primarily an issue on workstations, since un-trusted users ordinarily
have no logon privileges on servers and domain controllers. However, all
current versions of NT are vulnerable.

A fully supported fix for SP4 is available at:

For Terminal Server the fix is at:

The security bulletin is available at:

The attendant KBase article is available at:

1.3. MS Exchange 5.5 "Malformed Bind request" vulnerability and patch

A buffer overflow issue was discovered in MS Exchange 5.5. The issue
involves the use of the Bind request in the LDAP service. If you have
turned off LDAP support, you are not at risk from this issue.

A fix is available at:

The security bulletin is available at:

The KBase article is at:


2. MS Hotfixes

2.1. RNR-FIX

This fix, fixes issues documented in KBase articles Q214864, Q216091,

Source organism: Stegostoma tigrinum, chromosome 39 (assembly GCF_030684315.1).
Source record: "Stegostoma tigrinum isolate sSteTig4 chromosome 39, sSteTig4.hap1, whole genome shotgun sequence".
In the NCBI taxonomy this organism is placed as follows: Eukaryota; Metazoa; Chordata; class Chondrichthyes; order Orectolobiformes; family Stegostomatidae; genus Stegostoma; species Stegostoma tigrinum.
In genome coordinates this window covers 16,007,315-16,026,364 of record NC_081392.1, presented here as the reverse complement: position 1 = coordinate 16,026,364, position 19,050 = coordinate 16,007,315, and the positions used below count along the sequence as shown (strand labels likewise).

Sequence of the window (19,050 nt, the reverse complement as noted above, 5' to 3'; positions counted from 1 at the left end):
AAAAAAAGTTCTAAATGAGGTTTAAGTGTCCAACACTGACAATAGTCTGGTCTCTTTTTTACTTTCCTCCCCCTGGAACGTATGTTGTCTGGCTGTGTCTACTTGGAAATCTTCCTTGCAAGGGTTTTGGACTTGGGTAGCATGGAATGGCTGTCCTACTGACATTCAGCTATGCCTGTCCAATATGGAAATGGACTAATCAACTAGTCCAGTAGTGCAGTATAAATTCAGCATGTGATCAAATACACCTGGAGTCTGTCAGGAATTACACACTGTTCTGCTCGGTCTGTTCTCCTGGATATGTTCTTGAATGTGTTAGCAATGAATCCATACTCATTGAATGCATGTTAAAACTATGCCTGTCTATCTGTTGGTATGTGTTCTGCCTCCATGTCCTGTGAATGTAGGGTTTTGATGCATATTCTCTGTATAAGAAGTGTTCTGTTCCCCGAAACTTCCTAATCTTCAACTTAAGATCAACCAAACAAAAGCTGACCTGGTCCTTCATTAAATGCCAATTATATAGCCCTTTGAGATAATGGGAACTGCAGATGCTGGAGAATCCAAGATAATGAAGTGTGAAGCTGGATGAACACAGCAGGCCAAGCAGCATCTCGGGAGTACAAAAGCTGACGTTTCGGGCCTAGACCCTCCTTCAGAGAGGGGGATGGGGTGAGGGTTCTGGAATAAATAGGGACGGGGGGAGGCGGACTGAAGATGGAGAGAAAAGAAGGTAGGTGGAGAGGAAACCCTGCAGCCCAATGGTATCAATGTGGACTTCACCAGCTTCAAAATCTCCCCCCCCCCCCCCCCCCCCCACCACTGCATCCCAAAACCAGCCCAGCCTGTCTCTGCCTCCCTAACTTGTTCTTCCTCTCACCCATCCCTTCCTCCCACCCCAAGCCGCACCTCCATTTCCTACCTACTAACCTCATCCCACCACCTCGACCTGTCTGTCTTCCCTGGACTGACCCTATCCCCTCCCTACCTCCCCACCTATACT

and Q217001. The first two of these articles are available on the March
Technet CD. The latter article is not yet available on Technet. The
issue involves a bug in the GetHostByName() call which may result in
getting an invalid IP address. This has been shown to impact multihomed
computers in which one interface is disabled in the current hardware
profile. In such a situation, GetHostByName() may return the IP address
for the disabled interface. The problem could also affect Microsoft
Exchange. The fix, which is not completely regression tested, is
available at:

2.2. Scrnsav-fix

This fix repairs the screen saver issue discussed in item 1.2 above. It
is available at:

2.3. Smss-fix

This is the fix for the KnownDLLs issue discussed in item 1.1 above. It
is available at:

2.4. Sms-fix

This is a repost of the fix for the SNMP memory leak we reported in the
December 1998 Digest. We do not know, and Microsoft does not volunteer
the information, what was changed in this repost. The updated fix is
available at
This fix is also contained in the roll-up hotfix discussed in item 2.6.

2.5. Y2KUPD